To all the politicians, Republican and Democrat, who are currently experiencing an epiphany about this nation's world-leading incarceration rate, I make a modest request: Please don't start another round of deinstitutionalization without coughing up the money and services needed to avoid another human disaster on the streets of our cities and towns.

The last time that happened, things didn't work out so well.


When this country started a well-intentioned effort to end long-term institutionalization of the mentally ill and disabled, the promise of "community care" for those who had been shuttered in state psychiatric hospitals turned into a cruel joke. Federal funds for community mental health programs were greatly reduced during the Reagan years. Many of the severely mentally ill were discharged without a plan or a place to go. Deinstitutionalization contributed to the nation's growing ranks of homeless adults with mental illness. Increasing numbers of them ended up in jails and prisons.

We still see the results of a reform gone wrong. Anyone who cares to look can see it every day in Baltimore and in suburban areas — lost souls roaming the streets, living under bridges, panhandling on median strips, many of them talking to no one visible.

Now we're seeing bipartisan recognition of another social problem, the costly incarceration of an estimated 2.2 million inmates in our federal and state prisons and local detention centers, and politicians and police chiefs who — suddenly, it seems — want to do something about it.

"We're in a unique moment in which on a bipartisan basis, across the political spectrum, people are asking hard questions about our criminal justice system and how can we make it both smart, effective, just, fair," President Barack Obama said Thursday.

A day earlier, a coalition of 130 police chiefs, prosecutors and sheriffs from across the nation, including Baltimore's police commissioner, Kevin Davis, called for reforms to end the "unnecessary incarceration" of nonviolent offenders. And, with rare bipartisan support, the Senate took up legislation to give federal judges more discretion in sentencing low-level drug offenders.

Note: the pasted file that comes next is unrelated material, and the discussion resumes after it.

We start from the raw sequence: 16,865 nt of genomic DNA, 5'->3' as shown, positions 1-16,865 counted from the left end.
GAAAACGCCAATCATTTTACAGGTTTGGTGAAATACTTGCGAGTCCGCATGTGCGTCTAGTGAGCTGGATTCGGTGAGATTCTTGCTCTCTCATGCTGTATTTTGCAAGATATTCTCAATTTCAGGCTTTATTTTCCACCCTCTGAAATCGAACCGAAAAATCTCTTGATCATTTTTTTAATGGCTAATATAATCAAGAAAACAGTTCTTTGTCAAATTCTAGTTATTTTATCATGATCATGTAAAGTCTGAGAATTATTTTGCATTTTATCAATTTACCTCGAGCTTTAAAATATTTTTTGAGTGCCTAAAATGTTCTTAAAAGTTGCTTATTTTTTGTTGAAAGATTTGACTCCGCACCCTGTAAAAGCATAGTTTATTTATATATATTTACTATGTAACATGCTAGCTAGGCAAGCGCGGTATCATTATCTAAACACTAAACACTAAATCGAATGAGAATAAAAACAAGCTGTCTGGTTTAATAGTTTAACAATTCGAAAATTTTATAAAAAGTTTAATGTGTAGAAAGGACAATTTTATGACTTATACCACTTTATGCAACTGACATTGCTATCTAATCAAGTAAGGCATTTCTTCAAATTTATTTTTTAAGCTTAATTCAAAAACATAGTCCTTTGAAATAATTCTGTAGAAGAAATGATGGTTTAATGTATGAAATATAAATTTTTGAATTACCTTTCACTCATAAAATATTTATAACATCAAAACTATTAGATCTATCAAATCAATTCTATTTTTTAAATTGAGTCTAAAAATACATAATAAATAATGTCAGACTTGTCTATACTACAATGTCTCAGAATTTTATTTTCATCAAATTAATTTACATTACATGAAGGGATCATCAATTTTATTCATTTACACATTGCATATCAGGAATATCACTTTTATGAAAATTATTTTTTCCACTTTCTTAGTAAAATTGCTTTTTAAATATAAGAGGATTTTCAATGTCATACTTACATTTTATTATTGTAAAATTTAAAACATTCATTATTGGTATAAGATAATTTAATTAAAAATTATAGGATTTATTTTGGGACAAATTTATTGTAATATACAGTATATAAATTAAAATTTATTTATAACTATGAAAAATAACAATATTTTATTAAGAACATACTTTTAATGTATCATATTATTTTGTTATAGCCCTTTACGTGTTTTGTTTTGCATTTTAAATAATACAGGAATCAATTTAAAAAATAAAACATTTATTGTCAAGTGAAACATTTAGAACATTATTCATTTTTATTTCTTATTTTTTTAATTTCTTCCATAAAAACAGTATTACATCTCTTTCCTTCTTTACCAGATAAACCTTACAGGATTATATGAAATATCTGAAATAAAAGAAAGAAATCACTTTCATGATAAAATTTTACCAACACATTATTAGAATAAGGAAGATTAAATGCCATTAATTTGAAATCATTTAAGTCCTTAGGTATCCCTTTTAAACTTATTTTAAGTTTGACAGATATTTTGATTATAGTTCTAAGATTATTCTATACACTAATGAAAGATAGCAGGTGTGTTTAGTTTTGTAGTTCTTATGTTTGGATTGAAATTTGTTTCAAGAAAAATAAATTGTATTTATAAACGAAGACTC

"It is consistent with the momentum," says Michael Pinard, a University of Maryland law professor who has written about the consequences of mass incarceration. "The perspectives that are reflected in these efforts — the needs to narrow the numbers of individuals brought into the criminal justice system, to divert cases out of the system, to eliminate mandatory minimum [sentences], to provide alternatives to incarceration and to support individuals leaving the system — are consistent with what should always be the overarching missions of law enforcement and the criminal justice system: to enhance public safety."

In theory at least, billions saved on the prison end can go to education, health and other public services to reduce the numbers of Americans who end up committing crimes.

"The emerging consensus," Pinard says, "is that being smart on crime is more effective than the reflexive, short-sighted and misguided tough-on-crime approach, which has devastated individuals, families and communities."

So, all good.

But the politicians and police chiefs who are suddenly hot for reform need to be reminded of a hard fact: Transitions from the old, bad ways of doing things cost money.

No reforms to reduce the number of incarcerated Americans can be considered sustainable unless they fully prepare inmates for release. That means putting "corrections" back in the correctional system. Without getting convicts ready for a successful re-entry to free society — making sure they have job skills, that they have a place to live, that they have adequate health care — we'll just see the revolving doors of prisons jammed again. Or we'll see more homeless on our streets. We'll have more crime, too, because even the most determined ex-offender will revert to old ways if he's employable but can't find a job.

In Maryland, both Republicans and Democrats finally are coming together to look at sentencing policy, re-entry services and how the state supervises released prisoners through the parole and probation system. All good, and better late than never.

But studies are one thing; actually changing a system as entrenched as corrections is another, even in this supposedly progressive blue state. Less than a decade ago, under Maryland's last Republican governor, Bob Ehrlich, the General Assembly had a chance to move toward slowing down the revolving door, reducing the number of inmates in state prisons and, ultimately, saving taxpayers a load of money.

An initiative called RESTART involved intensive counseling, education, drug treatment and job preparation from the time an inmate arrived at an institution until he was released. The Ehrlich administration managed to get it established in two prisons. But when the Democratic-controlled General Assembly was asked to fund an expansion of the program to 30 institutions, it refused. (Democrats certainly didn't want a Republican taking credit for introducing such a holistic reform.)


But something like RESTART needs to be introduced. And it needs to be fully funded to be done right. Please don't dump more lost souls on our streets.

Dan Rodricks' column runs Wednesday and Sunday. More commentary can be found on his blog, Roughly Speaking, on